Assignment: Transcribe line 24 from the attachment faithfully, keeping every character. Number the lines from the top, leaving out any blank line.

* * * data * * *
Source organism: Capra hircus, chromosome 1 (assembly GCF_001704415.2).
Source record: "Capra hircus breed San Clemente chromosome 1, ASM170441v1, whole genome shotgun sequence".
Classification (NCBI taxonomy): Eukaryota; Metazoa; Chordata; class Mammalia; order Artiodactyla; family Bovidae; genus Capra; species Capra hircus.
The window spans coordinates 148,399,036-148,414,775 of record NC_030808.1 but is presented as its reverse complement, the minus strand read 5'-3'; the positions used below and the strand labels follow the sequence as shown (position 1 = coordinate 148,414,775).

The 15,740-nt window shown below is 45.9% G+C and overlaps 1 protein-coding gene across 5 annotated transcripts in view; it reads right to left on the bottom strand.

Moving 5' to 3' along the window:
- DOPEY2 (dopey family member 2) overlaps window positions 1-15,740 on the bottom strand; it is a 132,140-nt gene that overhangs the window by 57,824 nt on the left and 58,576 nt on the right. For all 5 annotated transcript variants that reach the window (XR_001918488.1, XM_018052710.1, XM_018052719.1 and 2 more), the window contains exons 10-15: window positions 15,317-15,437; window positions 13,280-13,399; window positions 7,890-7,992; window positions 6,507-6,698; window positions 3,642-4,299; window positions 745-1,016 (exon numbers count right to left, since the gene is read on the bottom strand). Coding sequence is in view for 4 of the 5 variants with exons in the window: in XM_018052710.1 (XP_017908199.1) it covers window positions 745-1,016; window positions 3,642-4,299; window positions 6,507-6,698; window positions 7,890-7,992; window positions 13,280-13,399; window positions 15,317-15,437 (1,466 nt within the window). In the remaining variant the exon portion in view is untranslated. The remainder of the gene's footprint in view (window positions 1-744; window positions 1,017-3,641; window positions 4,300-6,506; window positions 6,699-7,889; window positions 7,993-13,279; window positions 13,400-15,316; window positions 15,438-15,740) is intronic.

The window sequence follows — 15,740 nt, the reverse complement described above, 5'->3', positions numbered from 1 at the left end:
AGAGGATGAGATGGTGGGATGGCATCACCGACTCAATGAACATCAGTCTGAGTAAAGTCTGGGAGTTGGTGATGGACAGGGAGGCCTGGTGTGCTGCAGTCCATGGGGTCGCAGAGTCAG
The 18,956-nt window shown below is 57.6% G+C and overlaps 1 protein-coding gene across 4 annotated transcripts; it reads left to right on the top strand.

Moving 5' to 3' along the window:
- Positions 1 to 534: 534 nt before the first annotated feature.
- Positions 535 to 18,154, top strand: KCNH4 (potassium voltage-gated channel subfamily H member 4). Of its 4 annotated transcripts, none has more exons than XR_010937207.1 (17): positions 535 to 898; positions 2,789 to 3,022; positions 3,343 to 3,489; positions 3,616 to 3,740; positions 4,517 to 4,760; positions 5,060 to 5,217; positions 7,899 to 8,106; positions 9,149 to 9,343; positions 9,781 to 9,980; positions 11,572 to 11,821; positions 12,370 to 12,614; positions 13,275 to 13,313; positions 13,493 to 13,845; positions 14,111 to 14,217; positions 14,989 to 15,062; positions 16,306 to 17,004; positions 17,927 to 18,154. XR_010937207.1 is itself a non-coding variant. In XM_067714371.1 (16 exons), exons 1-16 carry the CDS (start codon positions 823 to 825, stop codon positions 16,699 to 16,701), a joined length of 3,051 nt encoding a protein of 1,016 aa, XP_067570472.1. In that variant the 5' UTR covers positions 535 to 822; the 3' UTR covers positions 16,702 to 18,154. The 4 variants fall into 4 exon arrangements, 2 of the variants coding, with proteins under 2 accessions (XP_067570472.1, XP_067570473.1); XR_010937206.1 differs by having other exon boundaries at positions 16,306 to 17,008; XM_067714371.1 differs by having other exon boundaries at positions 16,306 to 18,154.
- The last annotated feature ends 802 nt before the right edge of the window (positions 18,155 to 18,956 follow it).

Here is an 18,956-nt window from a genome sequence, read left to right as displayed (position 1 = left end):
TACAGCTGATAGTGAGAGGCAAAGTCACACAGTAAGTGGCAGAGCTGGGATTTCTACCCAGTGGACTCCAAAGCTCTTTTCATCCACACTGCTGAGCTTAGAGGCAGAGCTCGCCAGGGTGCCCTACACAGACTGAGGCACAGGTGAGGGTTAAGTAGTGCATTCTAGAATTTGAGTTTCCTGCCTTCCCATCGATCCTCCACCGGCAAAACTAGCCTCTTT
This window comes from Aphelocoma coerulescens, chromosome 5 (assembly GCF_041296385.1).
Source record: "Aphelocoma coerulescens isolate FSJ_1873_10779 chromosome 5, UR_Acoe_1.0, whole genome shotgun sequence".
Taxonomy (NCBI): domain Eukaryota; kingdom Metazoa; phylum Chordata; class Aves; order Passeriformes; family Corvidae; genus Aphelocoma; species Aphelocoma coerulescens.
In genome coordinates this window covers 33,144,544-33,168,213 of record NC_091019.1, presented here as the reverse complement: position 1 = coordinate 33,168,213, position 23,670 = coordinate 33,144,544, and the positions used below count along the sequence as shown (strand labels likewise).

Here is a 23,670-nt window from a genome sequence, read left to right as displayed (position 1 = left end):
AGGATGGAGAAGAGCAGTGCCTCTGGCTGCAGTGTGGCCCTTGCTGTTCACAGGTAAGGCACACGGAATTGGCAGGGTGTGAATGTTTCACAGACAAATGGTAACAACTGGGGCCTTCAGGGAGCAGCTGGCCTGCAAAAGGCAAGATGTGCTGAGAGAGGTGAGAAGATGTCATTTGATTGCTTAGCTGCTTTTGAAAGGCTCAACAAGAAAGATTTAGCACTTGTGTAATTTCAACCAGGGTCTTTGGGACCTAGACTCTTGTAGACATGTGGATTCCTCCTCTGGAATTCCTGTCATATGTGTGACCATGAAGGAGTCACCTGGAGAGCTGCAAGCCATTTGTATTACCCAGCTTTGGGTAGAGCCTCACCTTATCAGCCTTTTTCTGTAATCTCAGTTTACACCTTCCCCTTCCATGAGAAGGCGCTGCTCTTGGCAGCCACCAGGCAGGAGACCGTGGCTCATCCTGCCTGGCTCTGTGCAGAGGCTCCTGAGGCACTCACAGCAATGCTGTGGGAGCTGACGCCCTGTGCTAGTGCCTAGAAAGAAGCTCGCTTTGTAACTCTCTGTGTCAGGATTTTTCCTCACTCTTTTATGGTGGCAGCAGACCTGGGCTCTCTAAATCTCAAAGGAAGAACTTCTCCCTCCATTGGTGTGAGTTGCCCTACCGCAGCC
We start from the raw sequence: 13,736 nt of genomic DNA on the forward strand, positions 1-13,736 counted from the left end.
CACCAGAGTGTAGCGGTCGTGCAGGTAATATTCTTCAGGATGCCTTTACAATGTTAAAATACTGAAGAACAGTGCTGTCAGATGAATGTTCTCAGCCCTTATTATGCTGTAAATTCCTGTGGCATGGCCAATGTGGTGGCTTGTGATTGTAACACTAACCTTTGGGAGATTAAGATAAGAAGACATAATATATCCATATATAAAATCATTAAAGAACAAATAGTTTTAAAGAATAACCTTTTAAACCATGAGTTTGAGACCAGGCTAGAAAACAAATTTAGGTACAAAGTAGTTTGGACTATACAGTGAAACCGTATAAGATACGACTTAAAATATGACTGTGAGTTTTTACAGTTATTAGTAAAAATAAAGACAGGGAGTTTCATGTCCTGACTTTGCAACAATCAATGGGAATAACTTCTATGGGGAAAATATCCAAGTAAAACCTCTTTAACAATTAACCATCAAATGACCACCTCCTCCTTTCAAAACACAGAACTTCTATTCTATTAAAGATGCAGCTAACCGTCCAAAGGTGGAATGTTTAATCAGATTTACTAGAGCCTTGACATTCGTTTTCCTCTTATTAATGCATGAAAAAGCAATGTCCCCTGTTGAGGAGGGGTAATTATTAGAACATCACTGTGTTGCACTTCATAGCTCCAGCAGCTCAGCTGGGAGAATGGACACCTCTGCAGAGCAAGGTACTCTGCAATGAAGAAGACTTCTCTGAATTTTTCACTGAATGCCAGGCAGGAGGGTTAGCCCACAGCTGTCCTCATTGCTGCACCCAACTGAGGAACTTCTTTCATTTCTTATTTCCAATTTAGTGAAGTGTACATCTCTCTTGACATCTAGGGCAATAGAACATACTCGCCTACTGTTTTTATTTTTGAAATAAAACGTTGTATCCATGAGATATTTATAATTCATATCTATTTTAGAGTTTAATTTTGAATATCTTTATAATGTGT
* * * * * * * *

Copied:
CACCAGAGTGTAGCGGTCGTGCAGGTAATATTCTTCAGGATGCCTTTACAATGTTAAAATACTGAAGAACAGTGCTGTCAGATGAATGTTCTCAGCCCTTATTATGCTGTAAATTCCTGTGGCATGGCCAATGTGGTGGCTTGTGATTGTAACACTAACCTTTGGGAGATTAAGATAAGAAGACATAATATATCCATATATAAAATCATTAAAGAACAAATAGTTTTAAAGAATAACCTTTTAAACCATGAGTTTGAGACCAGGCTAGAAAACAAATTTAGGTACAAAGTAGTTTGGACTATACAGTGAAACCGTATAAGATACGACTTAAAATATGACTGTGAGTTTTTACAGTTATTAGTAAAAATAAAGACAGGGAGTTTCATGTCCTGACTTTGCAACAATCAATGGGAATAACTTCTATGGGGAAAATATCCAAGTAAAACCTCTTTAACAATTAACCATCAAATGACCACCTCCTCCTTTCAAAACACAGAACTTCTATTCTATTAAAGATGCAGCTAACCGTCCAAAGGTGGAATGTTTAATCAGATTTACTAGAGCCTTGACATTCGTTTTCCTCTTATTAATGCATGAAAAAGCAATGTCCCCTGTTGAGGAGGGGTAATTATTAGAACATCACTGTGTTGCACTTCATAGCTCCAGCAGCTCAGCTGGGAGAATGGACACCTCTGCAGAGCAAGGTACTCTGCAATGAAGAAGACTTCTCTGAATTTTTCACTGAATGCCAGGCAGGAGGGTTAGCCCACAGCTGTCCTCATTGCTGCACCCAACTGAGGAACTTCTTTCATTTCTTATTTCCAATTTAGTGAAGTGTACATCTCTCTTGACATCTAGGGCAATAGAACATACTCGCCTACTGTTTTTATTTTTGAAATAAAACGTTGTATCCATGAGATATTTATAATTCATATCTATTTTAGAGTTTAATTTTGAATATCTTTATAATGTGT